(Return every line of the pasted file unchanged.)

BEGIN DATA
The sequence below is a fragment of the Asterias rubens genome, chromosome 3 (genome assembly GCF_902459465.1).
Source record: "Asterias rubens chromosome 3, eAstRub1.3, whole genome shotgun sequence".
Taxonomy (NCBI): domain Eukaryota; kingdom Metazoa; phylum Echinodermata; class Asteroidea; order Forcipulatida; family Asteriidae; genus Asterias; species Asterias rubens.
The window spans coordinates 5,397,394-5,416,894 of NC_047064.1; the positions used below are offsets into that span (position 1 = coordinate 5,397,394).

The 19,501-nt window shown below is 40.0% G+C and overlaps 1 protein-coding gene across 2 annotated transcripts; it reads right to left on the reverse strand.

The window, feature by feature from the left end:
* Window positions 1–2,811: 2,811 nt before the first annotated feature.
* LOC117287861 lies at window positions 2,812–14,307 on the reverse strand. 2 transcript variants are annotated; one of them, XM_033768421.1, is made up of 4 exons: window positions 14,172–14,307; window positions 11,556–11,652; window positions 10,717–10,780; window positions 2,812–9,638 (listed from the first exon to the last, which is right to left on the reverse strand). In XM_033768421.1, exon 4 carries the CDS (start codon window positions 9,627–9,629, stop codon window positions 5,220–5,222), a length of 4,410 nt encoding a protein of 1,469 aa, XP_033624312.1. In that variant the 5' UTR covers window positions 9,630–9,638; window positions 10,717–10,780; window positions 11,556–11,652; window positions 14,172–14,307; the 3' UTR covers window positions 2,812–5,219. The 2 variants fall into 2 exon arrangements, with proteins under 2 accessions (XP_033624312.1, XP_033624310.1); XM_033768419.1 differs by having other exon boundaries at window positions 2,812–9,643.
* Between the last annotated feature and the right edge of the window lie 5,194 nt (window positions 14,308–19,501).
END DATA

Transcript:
The sequence below is a fragment of the Asterias rubens genome, chromosome 3 (genome assembly GCF_902459465.1).
Source record: "Asterias rubens chromosome 3, eAstRub1.3, whole genome shotgun sequence".
Taxonomy (NCBI): domain Eukaryota; kingdom Metazoa; phylum Echinodermata; class Asteroidea; order Forcipulatida; family Asteriidae; genus Asterias; species Asterias rubens.
The window spans coordinates 5,397,394-5,416,894 of NC_047064.1; the positions used below are offsets into that span (position 1 = coordinate 5,397,394).

The 19,501-nt window shown below is 40.0% G+C and overlaps 1 protein-coding gene across 2 annotated transcripts; it reads right to left on the reverse strand.

The window, feature by feature from the left end:
* Window positions 1–2,811: 2,811 nt before the first annotated feature.
* LOC117287861 lies at window positions 2,812–14,307 on the reverse strand. 2 transcript variants are annotated; one of them, XM_033768421.1, is made up of 4 exons: window positions 14,172–14,307; window positions 11,556–11,652; window positions 10,717–10,780; window positions 2,812–9,638 (listed from the first exon to the last, which is right to left on the reverse strand). In XM_033768421.1, exon 4 carries the CDS (start codon window positions 9,627–9,629, stop codon window positions 5,220–5,222), a length of 4,410 nt encoding a protein of 1,469 aa, XP_033624312.1. In that variant the 5' UTR covers window positions 9,630–9,638; window positions 10,717–10,780; window positions 11,556–11,652; window positions 14,172–14,307; the 3' UTR covers window positions 2,812–5,219. The 2 variants fall into 2 exon arrangements, with proteins under 2 accessions (XP_033624312.1, XP_033624310.1); XM_033768419.1 differs by having other exon boundaries at window positions 2,812–9,643.
* Between the last annotated feature and the right edge of the window lie 5,194 nt (window positions 14,308–19,501).